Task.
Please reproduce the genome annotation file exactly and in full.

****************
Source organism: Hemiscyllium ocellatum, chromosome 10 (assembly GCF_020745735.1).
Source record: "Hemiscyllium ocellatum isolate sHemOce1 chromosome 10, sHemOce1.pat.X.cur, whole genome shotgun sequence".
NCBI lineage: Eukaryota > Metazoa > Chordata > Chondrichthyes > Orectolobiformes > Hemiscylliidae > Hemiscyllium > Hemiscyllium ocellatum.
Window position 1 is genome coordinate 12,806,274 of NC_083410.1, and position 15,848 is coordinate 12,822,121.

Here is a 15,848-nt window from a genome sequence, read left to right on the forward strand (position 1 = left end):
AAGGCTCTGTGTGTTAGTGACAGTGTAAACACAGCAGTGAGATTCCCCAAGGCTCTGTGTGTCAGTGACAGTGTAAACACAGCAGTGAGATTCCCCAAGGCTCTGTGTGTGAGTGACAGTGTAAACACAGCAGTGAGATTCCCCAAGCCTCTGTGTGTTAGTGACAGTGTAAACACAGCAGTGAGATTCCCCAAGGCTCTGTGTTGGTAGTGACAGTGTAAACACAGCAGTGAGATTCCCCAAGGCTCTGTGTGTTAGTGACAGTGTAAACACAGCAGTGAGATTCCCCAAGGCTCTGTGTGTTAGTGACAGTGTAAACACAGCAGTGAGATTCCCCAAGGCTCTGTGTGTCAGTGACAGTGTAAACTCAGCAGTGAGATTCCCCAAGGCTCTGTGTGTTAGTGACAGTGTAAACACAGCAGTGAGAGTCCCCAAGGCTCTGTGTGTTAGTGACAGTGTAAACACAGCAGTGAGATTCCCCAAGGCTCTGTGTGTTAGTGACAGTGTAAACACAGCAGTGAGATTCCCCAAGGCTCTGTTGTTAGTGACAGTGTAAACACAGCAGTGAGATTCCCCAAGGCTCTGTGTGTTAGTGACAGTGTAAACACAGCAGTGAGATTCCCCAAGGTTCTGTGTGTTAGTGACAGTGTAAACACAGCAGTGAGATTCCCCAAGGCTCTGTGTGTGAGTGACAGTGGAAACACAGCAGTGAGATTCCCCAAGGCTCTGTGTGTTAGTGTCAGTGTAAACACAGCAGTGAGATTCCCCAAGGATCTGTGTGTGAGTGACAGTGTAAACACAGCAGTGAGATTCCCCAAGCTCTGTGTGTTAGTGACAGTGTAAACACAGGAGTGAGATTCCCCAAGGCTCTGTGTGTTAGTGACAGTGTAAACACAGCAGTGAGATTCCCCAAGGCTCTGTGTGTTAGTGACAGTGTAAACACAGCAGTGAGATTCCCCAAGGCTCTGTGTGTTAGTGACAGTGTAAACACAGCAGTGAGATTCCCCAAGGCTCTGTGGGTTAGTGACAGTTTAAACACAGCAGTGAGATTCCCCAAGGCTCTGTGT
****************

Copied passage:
Source organism: Hemiscyllium ocellatum, chromosome 10 (assembly GCF_020745735.1).
Source record: "Hemiscyllium ocellatum isolate sHemOce1 chromosome 10, sHemOce1.pat.X.cur, whole genome shotgun sequence".
NCBI lineage: Eukaryota > Metazoa > Chordata > Chondrichthyes > Orectolobiformes > Hemiscylliidae > Hemiscyllium > Hemiscyllium ocellatum.
Window position 1 is genome coordinate 12,806,274 of NC_083410.1, and position 15,848 is coordinate 12,822,121.

Here is a 15,848-nt window from a genome sequence, read left to right on the forward strand (position 1 = left end):
AAGGCTCTGTGTGTTAGTGACAGTGTAAACACAGCAGTGAGATTCCCCAAGGCTCTGTGTGTCAGTGACAGTGTAAACACAGCAGTGAGATTCCCCAAGGCTCTGTGTGTGAGTGACAGTGTAAACACAGCAGTGAGATTCCCCAAGCCTCTGTGTGTTAGTGACAGTGTAAACACAGCAGTGAGATTCCCCAAGGCTCTGTGTTGGTAGTGACAGTGTAAACACAGCAGTGAGATTCCCCAAGGCTCTGTGTGTTAGTGACAGTGTAAACACAGCAGTGAGATTCCCCAAGGCTCTGTGTGTTAGTGACAGTGTAAACACAGCAGTGAGATTCCCCAAGGCTCTGTGTGTCAGTGACAGTGTAAACTCAGCAGTGAGATTCCCCAAGGCTCTGTGTGTTAGTGACAGTGTAAACACAGCAGTGAGAGTCCCCAAGGCTCTGTGTGTTAGTGACAGTGTAAACACAGCAGTGAGATTCCCCAAGGCTCTGTGTGTTAGTGACAGTGTAAACACAGCAGTGAGATTCCCCAAGGCTCTGTTGTTAGTGACAGTGTAAACACAGCAGTGAGATTCCCCAAGGCTCTGTGTGTTAGTGACAGTGTAAACACAGCAGTGAGATTCCCCAAGGTTCTGTGTGTTAGTGACAGTGTAAACACAGCAGTGAGATTCCCCAAGGCTCTGTGTGTGAGTGACAGTGGAAACACAGCAGTGAGATTCCCCAAGGCTCTGTGTGTTAGTGTCAGTGTAAACACAGCAGTGAGATTCCCCAAGGATCTGTGTGTGAGTGACAGTGTAAACACAGCAGTGAGATTCCCCAAGCTCTGTGTGTTAGTGACAGTGTAAACACAGGAGTGAGATTCCCCAAGGCTCTGTGTGTTAGTGACAGTGTAAACACAGCAGTGAGATTCCCCAAGGCTCTGTGTGTTAGTGACAGTGTAAACACAGCAGTGAGATTCCCCAAGGCTCTGTGTGTTAGTGACAGTGTAAACACAGCAGTGAGATTCCCCAAGGCTCTGTGGGTTAGTGACAGTTTAAACACAGCAGTGAGATTCCCCAAGGCTCTGTGT